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BODAS – Bluelink Ocean Data Assimilation System

Dr Peter R. Oke


Summary ● Description ● _Characteristics of BODAS


link to a complete list of publications


Oke, P. R., G. B. Brassington, D. A. Griffin and A. Schiller, 2007: The Bluelink Ocean Data Assimilation System (BODAS), Ocean Modelling, doi:10.1016/j.ocemod.2007.11.002.

Oke, P. R., A. Schiller, G. A. Griffin, G. B. Brassington 2005: Ensemble data assimilation for an eddy-resolving ocean model. Quarterly Journal of the Royal Meteorological Society, 131, 3301-3311.


The primary test-bed for BODAS in BRAN.






Alves, Oscar


Seasonal Prediction

Andreu-Burillo, Isabel


Coupled limited Are

Baird, Mark


Regional / Coastal ocean

Brassington, Gary


Global / Regional

Griffin, David



Gunson, Jim



Fiedler, Russel



Freeman, Justin



Huang, Xinmei



Hudson, Debbie



Jones, Emlyn



MacDonald, Helen



Mansbridge, Jim



O'Kane, Terry



Oke, Peter



Okely, Patricia



Schiller, Andreas



Sims, Holly



Sun, Chaojiao



Wedd, Robin



Yin, Yonghong






BODAS is an ensemble optimal interpolation system that uses an ensemble of intraseasonal anomalies from a free running model to estimate the background error covariances (BECs). The ensemble-based BECs are multivariate and inhomogeneous and are shown to reflect the length-scales, the anisotropy and the covariability of mesoscale oceanic processes.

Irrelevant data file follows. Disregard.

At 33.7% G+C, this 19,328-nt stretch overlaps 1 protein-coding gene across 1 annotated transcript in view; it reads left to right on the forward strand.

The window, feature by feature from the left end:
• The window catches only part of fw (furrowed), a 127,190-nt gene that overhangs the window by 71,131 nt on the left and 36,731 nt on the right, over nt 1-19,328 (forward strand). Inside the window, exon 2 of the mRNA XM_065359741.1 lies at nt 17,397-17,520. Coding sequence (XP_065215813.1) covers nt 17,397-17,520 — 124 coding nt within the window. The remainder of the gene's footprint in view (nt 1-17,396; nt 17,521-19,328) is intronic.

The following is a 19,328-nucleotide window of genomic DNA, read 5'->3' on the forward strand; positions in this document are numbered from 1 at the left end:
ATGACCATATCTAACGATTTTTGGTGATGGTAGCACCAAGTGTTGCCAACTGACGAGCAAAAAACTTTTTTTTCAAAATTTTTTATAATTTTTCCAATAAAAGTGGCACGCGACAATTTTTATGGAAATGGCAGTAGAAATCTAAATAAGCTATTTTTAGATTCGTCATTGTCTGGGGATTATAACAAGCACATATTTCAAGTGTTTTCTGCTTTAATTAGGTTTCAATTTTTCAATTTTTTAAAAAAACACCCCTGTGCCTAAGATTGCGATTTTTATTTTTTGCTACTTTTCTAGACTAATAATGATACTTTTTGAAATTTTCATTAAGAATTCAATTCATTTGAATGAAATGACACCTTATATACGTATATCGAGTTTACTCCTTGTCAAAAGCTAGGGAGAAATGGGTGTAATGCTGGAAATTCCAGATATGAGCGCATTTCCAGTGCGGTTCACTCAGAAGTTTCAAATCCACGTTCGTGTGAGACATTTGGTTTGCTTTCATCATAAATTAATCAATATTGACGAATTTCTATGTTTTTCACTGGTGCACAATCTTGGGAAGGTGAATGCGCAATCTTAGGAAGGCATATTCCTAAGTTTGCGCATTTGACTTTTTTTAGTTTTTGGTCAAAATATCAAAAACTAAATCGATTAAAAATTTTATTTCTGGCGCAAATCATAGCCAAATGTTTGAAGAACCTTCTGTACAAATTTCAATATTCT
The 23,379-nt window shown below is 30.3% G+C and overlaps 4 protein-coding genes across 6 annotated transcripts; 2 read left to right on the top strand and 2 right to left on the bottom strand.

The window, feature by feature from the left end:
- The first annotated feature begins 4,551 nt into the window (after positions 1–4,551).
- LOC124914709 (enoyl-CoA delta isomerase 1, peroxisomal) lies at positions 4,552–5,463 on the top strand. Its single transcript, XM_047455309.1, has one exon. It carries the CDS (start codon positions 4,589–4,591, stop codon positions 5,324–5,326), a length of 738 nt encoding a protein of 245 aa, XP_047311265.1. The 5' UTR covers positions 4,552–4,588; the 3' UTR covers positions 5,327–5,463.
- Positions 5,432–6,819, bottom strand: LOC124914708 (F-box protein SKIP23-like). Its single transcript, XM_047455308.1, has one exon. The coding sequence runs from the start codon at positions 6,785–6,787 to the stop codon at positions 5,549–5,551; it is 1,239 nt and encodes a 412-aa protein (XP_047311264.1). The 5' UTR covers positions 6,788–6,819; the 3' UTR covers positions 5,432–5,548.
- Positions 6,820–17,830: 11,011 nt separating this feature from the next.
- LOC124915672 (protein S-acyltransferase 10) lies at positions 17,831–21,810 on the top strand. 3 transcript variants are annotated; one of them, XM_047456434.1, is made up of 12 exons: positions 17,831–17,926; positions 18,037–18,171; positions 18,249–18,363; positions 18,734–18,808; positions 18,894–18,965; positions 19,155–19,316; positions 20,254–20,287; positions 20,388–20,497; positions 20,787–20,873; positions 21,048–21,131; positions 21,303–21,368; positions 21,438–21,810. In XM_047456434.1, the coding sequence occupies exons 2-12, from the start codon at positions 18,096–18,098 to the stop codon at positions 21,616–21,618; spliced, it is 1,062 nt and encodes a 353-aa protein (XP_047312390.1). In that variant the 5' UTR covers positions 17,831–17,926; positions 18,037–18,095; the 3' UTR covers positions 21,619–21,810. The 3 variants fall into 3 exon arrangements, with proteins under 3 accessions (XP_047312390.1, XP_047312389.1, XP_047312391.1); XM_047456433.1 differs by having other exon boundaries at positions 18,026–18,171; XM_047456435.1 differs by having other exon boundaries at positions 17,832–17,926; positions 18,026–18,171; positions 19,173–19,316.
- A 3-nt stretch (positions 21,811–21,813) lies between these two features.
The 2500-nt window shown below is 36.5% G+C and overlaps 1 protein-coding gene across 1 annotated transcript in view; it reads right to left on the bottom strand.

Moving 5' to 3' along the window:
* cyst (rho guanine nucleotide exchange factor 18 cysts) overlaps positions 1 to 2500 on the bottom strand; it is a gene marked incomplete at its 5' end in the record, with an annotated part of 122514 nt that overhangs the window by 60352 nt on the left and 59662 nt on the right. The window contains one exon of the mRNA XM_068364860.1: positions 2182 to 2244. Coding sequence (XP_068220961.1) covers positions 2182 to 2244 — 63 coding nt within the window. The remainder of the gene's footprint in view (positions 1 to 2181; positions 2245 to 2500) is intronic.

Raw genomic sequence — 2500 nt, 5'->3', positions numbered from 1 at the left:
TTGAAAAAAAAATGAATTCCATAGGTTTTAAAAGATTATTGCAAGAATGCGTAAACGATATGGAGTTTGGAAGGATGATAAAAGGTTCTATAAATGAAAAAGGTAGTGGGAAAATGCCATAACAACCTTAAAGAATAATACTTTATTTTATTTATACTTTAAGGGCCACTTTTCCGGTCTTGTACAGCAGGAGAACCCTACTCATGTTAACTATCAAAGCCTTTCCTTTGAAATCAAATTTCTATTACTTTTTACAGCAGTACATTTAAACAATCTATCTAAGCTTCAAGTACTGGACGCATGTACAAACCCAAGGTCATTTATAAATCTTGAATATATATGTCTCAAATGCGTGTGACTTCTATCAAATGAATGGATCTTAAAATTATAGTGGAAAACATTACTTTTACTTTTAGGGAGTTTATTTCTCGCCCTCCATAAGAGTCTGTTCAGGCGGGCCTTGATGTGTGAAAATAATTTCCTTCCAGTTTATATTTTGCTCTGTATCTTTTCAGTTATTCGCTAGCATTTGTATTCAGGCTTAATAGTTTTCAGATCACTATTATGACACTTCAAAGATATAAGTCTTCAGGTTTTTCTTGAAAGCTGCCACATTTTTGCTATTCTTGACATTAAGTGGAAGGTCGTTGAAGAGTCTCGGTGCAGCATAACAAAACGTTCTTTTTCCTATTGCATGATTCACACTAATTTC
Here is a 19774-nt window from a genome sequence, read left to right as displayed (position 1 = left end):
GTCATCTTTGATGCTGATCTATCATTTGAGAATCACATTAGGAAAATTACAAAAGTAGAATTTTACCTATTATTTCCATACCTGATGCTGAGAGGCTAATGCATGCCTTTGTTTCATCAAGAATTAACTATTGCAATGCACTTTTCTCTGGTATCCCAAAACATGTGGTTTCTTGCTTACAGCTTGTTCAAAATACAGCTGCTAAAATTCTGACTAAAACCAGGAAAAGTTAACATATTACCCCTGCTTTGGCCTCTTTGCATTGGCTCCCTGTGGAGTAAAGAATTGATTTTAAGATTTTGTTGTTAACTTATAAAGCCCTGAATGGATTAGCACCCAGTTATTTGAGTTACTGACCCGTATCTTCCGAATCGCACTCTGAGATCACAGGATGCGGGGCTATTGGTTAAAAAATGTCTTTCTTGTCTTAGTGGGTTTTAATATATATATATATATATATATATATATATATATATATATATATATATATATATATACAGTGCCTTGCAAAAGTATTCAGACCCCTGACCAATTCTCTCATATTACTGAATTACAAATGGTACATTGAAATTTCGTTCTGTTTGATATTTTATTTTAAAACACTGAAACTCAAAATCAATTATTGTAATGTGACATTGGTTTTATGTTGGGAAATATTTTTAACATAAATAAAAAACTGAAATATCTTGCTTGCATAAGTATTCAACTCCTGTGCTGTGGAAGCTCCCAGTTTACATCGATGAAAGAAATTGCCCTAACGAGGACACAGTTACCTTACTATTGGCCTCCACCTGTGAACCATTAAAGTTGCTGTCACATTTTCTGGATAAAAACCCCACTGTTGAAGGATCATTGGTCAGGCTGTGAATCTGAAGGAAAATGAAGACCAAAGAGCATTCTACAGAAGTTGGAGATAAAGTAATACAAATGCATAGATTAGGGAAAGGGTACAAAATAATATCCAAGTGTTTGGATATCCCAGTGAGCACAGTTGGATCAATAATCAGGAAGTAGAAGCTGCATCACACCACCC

Analyses of sea-level η, T, S, and horizontal currents (u,v), are computed by solving the analysis equations,





K=(ρring operatorP)H*(H(ρring operatorP)H*+R)-1,




Click to view the MathML source


is the state vector; superscripts a, b, o and * denote analysis, background, observed and matrix transpose, respectively (here the background field refers to a model-generated estimate of the ocean state at the analysis time; sometimes called the first guess); K is the gain matrix; H is an operator that interpolates from the model grid to observation locations; ρ is a correlation function used to localise the ensemble-based BECs in P; R is the observation error covariance matrix; and the open circles denote a Schur, or Hadamard, product (an element-by-element matrix multiplication). This formulation of the analysis equations is the same as that of Houtekamer and Mitchell (2001).